Originally from outside Chicago in the United States, Mike Grittani took up the cello at the age of nine. Although he first enrolled in college as a photography major, he finished with a degree in music from Illinois Wesleyan University and continued his studies at Roosevelt University in Chicago with Richard Hirschl.
Over the past few years, Mike has continued his preparation for an orchestral career by studying with various cellists of the Chicago Symphony Orchestra and performing with the organisation’s training ensemble, the Civic Orchestra of Chicago.
Mike has had the pleasure of performing in the International Mendelssohn Festival, Aspen Festival Orchestra, National Repertory Orchestra, and Castleman Quartet Program, among others, and has participated in masterclasses with world-renowned cellists including Yo-Yo Ma, Lynn Harrell, Arto Noras, Tamás Varga and Brinton Smith.
Still an avid photographer and graphic designer, Mike enjoys working offstage for organisations such as Chicago Symphony Orchestra, Lyric Opera of Chicago, and Grant Park Music Festival. Mike is grateful for his parents’ generous gift of a 1910 Milanese cello made by Benigno Saccani, and his brother’s gift of a 1928 Morizot bow from France.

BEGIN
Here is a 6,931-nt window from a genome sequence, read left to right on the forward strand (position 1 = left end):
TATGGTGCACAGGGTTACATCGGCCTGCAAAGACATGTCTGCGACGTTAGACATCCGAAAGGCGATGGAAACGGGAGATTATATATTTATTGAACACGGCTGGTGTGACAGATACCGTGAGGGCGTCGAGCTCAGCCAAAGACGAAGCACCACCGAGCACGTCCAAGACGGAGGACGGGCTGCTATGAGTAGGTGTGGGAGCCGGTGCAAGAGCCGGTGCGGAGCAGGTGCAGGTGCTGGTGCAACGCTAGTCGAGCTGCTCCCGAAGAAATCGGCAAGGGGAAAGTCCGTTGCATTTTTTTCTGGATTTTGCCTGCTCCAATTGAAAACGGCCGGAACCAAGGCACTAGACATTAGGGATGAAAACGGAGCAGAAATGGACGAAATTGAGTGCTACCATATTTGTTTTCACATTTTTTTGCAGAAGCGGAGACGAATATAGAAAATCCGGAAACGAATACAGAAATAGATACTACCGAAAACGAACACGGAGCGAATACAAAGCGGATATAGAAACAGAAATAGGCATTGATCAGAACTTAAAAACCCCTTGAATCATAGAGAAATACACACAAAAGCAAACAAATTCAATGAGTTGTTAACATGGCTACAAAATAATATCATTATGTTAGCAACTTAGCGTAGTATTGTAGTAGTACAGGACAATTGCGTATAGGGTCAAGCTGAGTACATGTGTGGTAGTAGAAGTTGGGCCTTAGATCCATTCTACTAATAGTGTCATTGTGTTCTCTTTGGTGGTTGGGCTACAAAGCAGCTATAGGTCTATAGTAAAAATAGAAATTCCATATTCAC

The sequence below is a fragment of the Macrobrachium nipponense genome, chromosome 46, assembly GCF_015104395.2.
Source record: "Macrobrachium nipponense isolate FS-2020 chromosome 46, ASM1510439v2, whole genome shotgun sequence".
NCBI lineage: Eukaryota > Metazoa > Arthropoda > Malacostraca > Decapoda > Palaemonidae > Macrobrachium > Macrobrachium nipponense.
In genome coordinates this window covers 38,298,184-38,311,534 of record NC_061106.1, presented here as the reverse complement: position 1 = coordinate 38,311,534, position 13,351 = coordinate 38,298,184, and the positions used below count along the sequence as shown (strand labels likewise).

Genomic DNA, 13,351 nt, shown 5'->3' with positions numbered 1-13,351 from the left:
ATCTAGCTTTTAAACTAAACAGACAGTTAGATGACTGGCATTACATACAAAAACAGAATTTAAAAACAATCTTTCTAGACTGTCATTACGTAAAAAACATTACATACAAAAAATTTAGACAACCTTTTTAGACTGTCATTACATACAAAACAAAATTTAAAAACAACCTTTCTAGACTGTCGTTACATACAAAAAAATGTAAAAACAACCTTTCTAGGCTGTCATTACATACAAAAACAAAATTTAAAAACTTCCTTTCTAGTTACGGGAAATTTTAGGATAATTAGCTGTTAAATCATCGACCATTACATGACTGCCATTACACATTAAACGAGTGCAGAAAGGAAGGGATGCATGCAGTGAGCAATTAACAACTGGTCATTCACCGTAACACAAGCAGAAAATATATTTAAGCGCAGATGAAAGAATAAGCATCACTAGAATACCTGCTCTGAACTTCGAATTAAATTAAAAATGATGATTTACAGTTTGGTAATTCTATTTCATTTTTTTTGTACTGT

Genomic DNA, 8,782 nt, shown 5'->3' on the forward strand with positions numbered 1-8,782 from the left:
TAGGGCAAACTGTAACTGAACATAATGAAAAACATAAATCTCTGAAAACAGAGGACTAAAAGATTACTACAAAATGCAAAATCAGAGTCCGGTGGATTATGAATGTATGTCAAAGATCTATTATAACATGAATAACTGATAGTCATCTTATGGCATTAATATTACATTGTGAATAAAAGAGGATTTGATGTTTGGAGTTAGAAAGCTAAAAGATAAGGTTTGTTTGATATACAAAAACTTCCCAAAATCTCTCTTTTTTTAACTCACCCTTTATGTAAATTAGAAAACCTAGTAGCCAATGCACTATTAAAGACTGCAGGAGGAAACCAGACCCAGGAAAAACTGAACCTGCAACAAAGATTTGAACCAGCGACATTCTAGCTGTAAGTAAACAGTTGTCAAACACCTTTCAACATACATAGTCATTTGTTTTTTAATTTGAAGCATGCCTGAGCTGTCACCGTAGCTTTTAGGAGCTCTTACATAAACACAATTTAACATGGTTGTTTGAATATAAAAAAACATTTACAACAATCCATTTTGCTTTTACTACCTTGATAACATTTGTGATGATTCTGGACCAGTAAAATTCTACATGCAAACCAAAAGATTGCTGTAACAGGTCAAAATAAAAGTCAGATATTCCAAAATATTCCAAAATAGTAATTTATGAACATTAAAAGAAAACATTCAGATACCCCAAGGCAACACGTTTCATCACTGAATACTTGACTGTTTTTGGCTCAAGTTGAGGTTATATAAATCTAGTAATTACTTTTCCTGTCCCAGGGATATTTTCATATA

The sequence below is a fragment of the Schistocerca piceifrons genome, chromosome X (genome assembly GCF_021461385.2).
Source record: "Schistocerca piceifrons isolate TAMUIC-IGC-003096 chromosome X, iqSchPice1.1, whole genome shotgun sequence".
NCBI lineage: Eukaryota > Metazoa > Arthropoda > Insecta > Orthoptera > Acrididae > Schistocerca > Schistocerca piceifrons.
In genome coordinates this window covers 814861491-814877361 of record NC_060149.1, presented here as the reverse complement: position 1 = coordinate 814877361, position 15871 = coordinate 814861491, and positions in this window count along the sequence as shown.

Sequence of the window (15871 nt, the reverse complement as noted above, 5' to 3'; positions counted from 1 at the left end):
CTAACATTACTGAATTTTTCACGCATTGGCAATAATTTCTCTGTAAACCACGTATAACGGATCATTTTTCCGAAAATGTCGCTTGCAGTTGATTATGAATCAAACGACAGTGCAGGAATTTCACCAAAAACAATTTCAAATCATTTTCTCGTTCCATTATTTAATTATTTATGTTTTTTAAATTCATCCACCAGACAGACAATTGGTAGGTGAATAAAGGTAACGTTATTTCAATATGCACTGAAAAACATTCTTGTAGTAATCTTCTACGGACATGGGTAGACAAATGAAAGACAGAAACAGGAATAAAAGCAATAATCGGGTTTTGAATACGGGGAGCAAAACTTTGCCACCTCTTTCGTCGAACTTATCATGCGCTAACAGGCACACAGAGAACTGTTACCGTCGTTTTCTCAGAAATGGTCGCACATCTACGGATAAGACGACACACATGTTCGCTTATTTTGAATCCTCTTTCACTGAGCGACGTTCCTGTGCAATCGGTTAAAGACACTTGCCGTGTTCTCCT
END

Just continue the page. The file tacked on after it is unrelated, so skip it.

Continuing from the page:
Mike is a Leverhulme Scholar, supporting his place in Southbank Sinfonia.
What is your favourite piece of music, and why do you love it?
An Alpine Symphony by Richard Strauss is one of my all-time favourites. Not only is the tonal intensity huge, but the piece tells a story of a group of mountaineers on an expedition to summit a mountain. As they progress along their route, they pass musical themes on their ascent that signal different points in their journey. When they encounter a thunderstorm, they have to run back down the mountain, passing these musical themes in reverse order. The storytelling without use of words is superb.
What do you think concerts of the future should look like?
The more we take classical music out of the concert hall and into the community, the better. We need to introduce the genre to those who haven’t experienced it, and help them discover that it is relevant to their everyday lives. The way to do this, I believe, is through collaboration with modern artists (of every medium) and adapting creatively to the types of performances each community needs.
What do you do with your time when you’re not playing music?
I entered college as a photography major, which has always been an interest of mine. I have a project going right now to take a quality, artistic photograph each day for a year, all of which I’m posting on my instagram – @cellistwithacamera.
Tell us something about yourself that might surprise us
I brew beer at home with my dad! Our last batch was a Belgian Pale Ale.